As this sketch illustrates, professional artists generate a host of business expenses in the course of creating and selling their work.
My pricing is structured to cover such expenses and provide a livable wage. So when you ask me for discounts, tips and freebies, you aren’t asking for an intangible bit off fluff that I dreamed up in my “spare time”; you are asking me to work for free. I might like you better if you at least offered me a trade – how about a free meal at your restaurant, a one hour massage, free teeth cleaning, or whatever it is that you do to support yourself?
I do try to be generous with my work by offering sales throughout the year. Likewise, I donate a lot of my creations to charity, trade with other artisans, give to friends and family (and even the occasional stranger); but I don’t simply give my work away to everyone off the street. Can you think of any sustainable business that does?
My apologies if this post sounds ranty or bitter – but I see so many of these rude “requests” and outright thefts that it’s hard not to get that way. I’ll back away from the soapbox and leave you with this request:
Please treat me (and my work) with the same basic courtesy that you would show any other professional.
Handmade Holiday Gifts 3 – Jewelry
|leather peacock feather earrings|
|beaded bracelet by Beadware|
|beaded necklace by Blazin’ Beads|
|tribal skull necklace by Erthe Fae|
|wire wrapped bracelet by Faerie Kat|
|deer necklace by Heidi Kummli|
|necklace by Rainwater Studios|
|earrings by Seattle Chic|
She says: “I can’t imagine a life without passion. Making imaginative, original jewelry & photographing it keep me busy all day & up half the night. When I do sleep, I dream up new designs & can’t wait to get up to make them real. I hope you find something here that you love & sense the joy I felt when creating it!”
|ancient eye bracelet by Splendid Fish|
Splendid Fish says “Each piece of high quality handcrafted jewelry from Splendid Fish Studio is based on original designs imagined and hand tooled by B. de Corbin.
You won’t find pieces like these made by anyone else, or sold anywhere else in the world. I work with copper, brass, and silver using a variety of ancient techniques such as forging and enamelling. My work is derived from the work of the ancient metalsmiths, but is still contemporary, and is designed and constructed to please the discriminating collector. This is not just costume jewelry – each piece is an original, quality piece of art!”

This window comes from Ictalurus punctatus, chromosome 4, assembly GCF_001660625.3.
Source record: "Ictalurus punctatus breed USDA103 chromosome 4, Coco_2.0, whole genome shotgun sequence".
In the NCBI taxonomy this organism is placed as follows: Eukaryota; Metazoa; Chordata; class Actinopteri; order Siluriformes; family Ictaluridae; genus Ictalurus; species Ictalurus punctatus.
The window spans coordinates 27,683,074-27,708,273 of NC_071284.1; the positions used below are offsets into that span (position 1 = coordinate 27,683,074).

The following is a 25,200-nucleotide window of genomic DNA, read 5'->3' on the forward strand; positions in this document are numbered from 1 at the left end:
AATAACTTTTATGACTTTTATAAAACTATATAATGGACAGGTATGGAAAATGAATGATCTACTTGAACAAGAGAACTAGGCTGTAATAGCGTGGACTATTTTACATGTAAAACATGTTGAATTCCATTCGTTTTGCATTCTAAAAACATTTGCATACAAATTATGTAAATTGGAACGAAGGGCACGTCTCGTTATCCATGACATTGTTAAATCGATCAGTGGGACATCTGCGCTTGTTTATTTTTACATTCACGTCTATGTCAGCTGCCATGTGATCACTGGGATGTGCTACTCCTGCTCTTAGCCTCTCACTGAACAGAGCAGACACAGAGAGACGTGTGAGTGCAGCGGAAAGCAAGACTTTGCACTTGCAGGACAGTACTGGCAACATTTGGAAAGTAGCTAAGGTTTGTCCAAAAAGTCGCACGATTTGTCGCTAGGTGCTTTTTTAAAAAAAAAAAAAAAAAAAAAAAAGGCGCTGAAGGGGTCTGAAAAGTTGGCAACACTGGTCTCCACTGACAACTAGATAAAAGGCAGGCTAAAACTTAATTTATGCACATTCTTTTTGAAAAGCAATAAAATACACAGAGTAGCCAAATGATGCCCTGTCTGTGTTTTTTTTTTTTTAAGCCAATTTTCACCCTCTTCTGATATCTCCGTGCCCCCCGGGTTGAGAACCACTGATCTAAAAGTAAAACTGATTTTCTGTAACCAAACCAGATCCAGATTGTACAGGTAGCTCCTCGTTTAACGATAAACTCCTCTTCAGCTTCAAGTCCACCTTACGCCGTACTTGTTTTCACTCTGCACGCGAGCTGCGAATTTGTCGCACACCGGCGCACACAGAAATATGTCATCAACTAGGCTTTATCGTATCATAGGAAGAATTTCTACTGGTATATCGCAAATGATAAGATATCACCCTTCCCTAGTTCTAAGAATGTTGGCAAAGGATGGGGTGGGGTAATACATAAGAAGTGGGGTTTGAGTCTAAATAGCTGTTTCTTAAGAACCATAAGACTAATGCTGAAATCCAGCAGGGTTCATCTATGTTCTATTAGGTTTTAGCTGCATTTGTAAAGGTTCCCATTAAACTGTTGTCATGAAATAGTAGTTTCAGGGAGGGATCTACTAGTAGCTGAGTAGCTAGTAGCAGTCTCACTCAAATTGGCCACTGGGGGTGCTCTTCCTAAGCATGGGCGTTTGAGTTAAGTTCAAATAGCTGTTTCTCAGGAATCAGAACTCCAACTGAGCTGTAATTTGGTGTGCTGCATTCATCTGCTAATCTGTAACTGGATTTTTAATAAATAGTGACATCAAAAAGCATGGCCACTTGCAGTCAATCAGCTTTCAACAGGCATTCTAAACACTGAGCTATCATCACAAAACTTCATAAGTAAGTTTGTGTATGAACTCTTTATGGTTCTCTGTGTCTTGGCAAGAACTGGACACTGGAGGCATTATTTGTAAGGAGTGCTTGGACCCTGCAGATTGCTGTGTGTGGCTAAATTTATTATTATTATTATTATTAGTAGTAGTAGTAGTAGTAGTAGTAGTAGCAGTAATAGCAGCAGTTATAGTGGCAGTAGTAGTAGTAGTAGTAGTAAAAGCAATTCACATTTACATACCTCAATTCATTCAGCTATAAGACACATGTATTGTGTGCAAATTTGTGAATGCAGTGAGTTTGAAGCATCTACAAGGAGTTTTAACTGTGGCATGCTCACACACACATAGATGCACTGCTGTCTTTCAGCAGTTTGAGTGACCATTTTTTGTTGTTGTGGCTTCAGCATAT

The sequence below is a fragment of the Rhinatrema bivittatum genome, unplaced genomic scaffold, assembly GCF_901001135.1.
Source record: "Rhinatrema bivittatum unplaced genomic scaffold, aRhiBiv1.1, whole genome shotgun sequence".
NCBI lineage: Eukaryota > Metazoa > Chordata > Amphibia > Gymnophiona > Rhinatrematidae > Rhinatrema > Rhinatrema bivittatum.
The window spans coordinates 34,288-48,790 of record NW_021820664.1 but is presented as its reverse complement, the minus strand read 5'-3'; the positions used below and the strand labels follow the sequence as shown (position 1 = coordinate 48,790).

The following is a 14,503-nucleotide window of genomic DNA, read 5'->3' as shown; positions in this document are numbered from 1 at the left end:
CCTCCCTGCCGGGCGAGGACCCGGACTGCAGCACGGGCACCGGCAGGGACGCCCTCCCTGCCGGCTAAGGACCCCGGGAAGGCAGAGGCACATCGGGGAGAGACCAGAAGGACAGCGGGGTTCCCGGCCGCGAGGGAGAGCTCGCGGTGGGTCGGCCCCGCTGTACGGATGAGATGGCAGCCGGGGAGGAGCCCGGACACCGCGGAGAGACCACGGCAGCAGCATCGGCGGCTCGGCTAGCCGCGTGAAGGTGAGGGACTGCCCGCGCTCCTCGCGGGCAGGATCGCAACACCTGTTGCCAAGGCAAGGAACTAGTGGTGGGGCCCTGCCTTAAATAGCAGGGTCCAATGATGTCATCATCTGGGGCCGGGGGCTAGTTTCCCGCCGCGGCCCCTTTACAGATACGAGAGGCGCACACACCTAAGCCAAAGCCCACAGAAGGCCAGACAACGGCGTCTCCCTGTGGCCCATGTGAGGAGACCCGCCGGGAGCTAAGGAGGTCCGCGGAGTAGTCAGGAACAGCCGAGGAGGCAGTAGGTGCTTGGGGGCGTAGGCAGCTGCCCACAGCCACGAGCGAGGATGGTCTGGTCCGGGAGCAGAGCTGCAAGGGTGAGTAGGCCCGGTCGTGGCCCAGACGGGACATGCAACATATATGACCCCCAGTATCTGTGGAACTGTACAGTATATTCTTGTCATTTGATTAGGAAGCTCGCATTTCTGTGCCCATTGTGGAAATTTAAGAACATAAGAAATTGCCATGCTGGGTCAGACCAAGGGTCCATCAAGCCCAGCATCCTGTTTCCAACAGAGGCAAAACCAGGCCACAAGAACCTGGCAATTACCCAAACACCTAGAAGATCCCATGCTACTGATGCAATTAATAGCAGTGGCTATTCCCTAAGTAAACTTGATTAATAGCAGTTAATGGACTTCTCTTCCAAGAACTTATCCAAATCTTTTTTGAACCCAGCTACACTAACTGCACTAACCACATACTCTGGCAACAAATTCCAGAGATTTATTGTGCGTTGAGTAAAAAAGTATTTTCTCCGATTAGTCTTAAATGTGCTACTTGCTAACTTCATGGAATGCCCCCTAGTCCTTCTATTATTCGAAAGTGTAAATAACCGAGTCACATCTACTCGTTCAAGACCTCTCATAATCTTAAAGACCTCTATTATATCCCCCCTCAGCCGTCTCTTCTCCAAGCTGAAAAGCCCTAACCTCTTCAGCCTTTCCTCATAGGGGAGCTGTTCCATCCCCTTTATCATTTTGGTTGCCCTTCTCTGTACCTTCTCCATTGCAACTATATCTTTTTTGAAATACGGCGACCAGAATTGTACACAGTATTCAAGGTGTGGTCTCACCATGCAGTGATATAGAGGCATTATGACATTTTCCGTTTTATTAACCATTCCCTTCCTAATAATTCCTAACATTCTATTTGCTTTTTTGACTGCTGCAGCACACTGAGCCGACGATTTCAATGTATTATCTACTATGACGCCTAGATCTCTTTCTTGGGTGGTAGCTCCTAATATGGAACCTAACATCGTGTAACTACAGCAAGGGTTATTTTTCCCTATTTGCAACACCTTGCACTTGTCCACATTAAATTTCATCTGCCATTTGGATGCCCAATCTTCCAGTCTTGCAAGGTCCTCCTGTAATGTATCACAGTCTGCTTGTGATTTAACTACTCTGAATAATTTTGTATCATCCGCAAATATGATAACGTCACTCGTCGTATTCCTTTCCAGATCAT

|ear cuff by Thyme2Dream|
|thistle ring by Winged Lion|
|filigree earrings by 1000 Dragonflies|
These artists’ work may or may not be to your taste. Of course, I hope that you will love their work as much as I do, and choose to support them … but if you don’t, please consider doing your holiday shopping with other independent artists on Etsy, or at local craft fairs.
Handmade Holiday Gifts Part Deux ~ DIY Supplies (or Gifts For Your Bead Babe)
As I’ve mentioned before, creating beadwork is soothing and meditative. If you opt to make your own gifts, your recipient will not only have a lovely and meaningful gift that was handcrafted by you; but you may de-stress a bit in the process of creating that gift! Win, win — right? I’d like to enable … I mean, assist you with that goal. Below, you’ll find a few of my favorite beady businesses. These are woman owned small businesses, run by people who actually bead (the latter may sound funny, but I assure you that this is becoming increasingly rare)! They are passionate about their products, and they add beauty to the world not only through their wares, but through their spirits. Each one is worthy of your support, and you can feel good about supporting small businesses and amazing individuals in one swell foop. I am including their locations, in case you’d like to take it a step further, and buy locally: